Cross and Christ covered up as Muslims worship in Southwark parish

Muslim prayer services may not be held on consecrated ground, a spokesman for the Bishop of Southwark tells Anglican Ink

Muslim prayer services may not be held on consecrated ground, a spokesman for the Bishop of Southwark told Anglican Ink last week, following reports that a Muslim Friday prayer service or jummah had been held at St John’s Waterloo with the permission of the incumbent.

On 6 March 2015 the Rev. Canon Giles Goddard invited the Inclusive Mosque Initiative to celebrate an “Inclusive Jummah” in the church. A video of the service, released on YouTube shows Canon Goddard participating at the close of the service led by a woman imam, Dr. Amina Wadud. Reading from Psalm 139 he said: “This is from the Hebrew scripture – we all share these great traditions, so let us celebrate our shared traditions, by giving thanks to the God that we love, Allah.”

All Christian imagery and iconography, including pictures and statues of the saints, the Virgin Mary, Jesus as well as the stations of the cross appear to have been covered with sheets during the service at St John’s, the video of the proceedings appears to show, leading some critics to charge that while hiding the cross and Christ may assuage Muslim concerns, it serves to deny the divinity of Jesus.

Other Anglican churches have served as the host the voluntary host for Muslim worship in recent years. In Nov 2014 Washington National Cathedral hosted a Friday prayer service in the northern precept of the cathedral as a gesture of interfaith hospitality. The organizer of the Washington event, the Rev. Canon Gina Campbell explained the cathedral was a “place of prayer for all people,” adding, “Let us stretch our hearts and let us seek to deepen mercy for we worship the same God.”

However, writing on Facebook Franklin Graham observed “It’s sad to see a church open its doors to the worship of anything other than the One True God of the Bible who sent His Son, the Lord Jesus Christ, to earth to save us from our sins. Jesus was clear when He said, “I am the way the truth and the life. No one comes to the Father except through Me”

English Evangelical clergy responded quickly to the incident, echoing criticisms raised by Franklin Graham about the Washington service. On Anglican Unscripted, the Rev. Peter Ould stated Canon Goddard had violated canon law and common sense in permitting the service to take place. He argued that this should not be excused as a misplaced gesture of hospitality, akin to allowing a Muslim group to use a parish hall. “Consecrated space should not be used” for non-Christian worship he said.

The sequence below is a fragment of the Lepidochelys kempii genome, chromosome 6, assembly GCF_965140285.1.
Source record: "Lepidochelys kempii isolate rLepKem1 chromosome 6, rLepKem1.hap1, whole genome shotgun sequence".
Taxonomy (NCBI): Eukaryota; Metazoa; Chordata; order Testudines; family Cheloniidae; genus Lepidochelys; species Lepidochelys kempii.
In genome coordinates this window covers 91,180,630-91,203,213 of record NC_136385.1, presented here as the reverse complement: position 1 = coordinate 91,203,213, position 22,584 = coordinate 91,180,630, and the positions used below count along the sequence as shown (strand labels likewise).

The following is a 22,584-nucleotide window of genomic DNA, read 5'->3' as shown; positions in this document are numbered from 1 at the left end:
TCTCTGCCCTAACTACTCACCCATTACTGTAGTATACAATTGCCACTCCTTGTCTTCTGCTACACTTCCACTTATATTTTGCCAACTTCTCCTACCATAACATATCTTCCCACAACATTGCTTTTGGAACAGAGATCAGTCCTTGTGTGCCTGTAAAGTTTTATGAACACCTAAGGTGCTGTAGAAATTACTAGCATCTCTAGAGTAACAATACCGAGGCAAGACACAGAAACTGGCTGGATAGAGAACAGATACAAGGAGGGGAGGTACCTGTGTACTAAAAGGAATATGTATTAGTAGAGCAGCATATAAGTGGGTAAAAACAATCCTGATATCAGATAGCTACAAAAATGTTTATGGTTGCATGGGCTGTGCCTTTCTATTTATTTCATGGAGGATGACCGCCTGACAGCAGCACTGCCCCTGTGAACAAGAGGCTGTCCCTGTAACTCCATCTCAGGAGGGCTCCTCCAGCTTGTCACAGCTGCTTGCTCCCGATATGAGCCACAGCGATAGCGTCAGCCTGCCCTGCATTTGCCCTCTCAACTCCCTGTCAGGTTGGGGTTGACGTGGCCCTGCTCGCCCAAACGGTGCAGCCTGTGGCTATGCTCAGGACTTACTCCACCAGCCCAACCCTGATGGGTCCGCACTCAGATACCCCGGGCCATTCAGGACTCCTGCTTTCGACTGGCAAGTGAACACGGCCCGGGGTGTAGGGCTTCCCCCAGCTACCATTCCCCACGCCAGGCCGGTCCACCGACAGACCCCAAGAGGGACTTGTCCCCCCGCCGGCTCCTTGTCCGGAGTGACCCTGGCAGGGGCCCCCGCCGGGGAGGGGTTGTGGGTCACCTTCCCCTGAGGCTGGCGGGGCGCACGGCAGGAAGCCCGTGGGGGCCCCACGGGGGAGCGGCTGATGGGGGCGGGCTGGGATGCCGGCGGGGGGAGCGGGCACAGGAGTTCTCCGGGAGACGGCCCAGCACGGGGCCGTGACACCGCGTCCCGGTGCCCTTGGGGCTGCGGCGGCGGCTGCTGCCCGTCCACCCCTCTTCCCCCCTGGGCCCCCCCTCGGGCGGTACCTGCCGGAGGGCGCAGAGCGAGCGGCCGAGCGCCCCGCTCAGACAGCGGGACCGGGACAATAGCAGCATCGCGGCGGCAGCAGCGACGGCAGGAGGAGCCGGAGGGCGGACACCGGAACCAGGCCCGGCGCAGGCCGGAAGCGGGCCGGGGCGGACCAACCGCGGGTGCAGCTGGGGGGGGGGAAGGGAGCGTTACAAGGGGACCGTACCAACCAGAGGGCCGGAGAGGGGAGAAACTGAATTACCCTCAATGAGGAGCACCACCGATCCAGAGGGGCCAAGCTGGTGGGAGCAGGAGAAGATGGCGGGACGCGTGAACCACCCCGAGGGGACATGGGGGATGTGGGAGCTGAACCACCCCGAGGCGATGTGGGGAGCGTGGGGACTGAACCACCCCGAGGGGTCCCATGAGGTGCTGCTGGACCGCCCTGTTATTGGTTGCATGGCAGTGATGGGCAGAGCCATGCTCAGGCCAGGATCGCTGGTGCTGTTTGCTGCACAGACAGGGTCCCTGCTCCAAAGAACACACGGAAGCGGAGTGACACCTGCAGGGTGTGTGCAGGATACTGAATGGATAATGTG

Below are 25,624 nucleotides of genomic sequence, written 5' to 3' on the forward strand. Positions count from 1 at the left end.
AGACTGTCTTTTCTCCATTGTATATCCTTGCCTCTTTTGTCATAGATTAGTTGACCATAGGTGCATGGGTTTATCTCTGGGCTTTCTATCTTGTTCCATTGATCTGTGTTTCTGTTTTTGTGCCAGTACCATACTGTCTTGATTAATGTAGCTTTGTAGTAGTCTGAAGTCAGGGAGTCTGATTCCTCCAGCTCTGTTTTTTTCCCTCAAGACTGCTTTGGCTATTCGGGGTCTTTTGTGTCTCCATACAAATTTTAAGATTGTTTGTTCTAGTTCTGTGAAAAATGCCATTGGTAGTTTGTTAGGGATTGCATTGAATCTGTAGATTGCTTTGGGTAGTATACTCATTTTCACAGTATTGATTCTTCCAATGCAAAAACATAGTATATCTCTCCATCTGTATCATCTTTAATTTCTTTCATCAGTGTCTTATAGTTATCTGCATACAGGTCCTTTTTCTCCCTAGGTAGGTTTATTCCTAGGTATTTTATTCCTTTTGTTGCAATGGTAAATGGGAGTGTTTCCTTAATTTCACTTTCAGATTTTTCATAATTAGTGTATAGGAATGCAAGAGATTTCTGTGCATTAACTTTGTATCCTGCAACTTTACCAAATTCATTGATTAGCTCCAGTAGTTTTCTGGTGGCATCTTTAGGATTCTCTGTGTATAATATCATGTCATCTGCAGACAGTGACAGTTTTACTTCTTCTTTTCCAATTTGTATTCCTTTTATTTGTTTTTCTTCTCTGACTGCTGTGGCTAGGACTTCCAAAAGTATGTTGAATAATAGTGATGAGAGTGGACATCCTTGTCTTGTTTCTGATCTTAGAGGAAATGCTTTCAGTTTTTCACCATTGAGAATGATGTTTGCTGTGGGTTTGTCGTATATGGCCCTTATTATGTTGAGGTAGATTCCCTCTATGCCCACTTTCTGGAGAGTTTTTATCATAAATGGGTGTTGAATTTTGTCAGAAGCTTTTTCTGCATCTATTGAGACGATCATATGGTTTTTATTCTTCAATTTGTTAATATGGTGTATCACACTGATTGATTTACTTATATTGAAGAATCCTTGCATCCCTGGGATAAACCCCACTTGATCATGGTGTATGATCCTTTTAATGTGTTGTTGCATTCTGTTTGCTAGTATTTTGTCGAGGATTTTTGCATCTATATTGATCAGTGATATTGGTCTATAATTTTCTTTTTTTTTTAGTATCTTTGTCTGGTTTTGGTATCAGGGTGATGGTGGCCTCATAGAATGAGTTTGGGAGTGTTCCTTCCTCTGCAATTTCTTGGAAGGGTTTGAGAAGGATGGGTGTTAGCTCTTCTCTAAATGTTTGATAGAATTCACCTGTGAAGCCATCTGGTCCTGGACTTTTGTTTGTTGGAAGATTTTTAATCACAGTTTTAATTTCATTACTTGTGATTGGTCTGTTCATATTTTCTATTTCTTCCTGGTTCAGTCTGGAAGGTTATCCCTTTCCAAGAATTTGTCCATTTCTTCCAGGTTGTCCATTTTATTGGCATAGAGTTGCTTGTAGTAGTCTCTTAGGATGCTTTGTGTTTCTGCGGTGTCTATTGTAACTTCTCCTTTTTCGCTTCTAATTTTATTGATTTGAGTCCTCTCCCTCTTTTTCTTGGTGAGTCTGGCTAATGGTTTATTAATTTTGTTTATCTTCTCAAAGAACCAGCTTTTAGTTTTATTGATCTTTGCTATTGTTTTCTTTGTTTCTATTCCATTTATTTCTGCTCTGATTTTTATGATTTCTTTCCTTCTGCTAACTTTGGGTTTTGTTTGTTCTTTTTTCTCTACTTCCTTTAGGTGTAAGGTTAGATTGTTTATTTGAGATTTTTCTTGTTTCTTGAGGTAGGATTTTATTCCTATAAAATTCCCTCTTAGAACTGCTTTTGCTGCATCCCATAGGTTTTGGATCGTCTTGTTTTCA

Complaints about the service prompted a meeting on 10 March 2015 between Canon Goddard and the Bishop of Kingston-on-Thames, the Rt. Rev. Richard Cheetham — who also services as Anglican president of the Christian Muslim Forum. After the meeting Canon Goddard gave an interview to Ruth Gledhill of Christian Today stating everything his church did was legal and within bishops’ guidelines.

He added: ‘It is very much about St John’s being a place of welcome. We understand God as a generous God, a God who celebrates love and celebrates life.”

‘We try and make sure we live that out. In that sense we feel very properly Anglican.’

However, Dr. Gerald Bray, director of research at the Latimer Trust at Oak Hill Theological College in London questioned Canon Goddard’s views about Islam and Christianity. Writing on Facebook he said: “The simple truth is that Islam is the only major world religion that is explicitly anti-Christian. The Buddha, for example, could not have known anything about Jesus and did not develop his ideas in contrast to Christ. Muhammad, on the other hand, knew about Christians and Jews and could easily have become one or the other himself. Instead, he concocted his own religion based on elements of Judaism and Christianity and regarded it is the culmination (perfection) of both. You could say that Islam is related to Christianity in much the same way as Mormonism is, but this does not constitute ‘a common tradition’.”

A spokesman for the Rt. Rev. Christopher Chessun, Bishop of Southwark told AI that he “takes very seriously his responsibility to uphold the teaching of the Church and to work within its framework of legislation and guidance.”

“It is quite clear that Islamic prayer should not take place in a consecrated building.  This is why he has asked the Bishop of Kingston to investigate fully what happened. It is inappropriate to seek to make further public comments on this matter until this has happened.”

St John’s has been the focus of concern for Evangelicals in the diocese in recent years. The parish offers blessings of same-sex marriages after the civil ceremonies have taken place elsewhere, defending the practice as being in line with the bishops’ guidelines on pastoral care for gay couples.

The Archbishop of Canterbury and the Church Pastoral Aid Society are patrons of the living.

 
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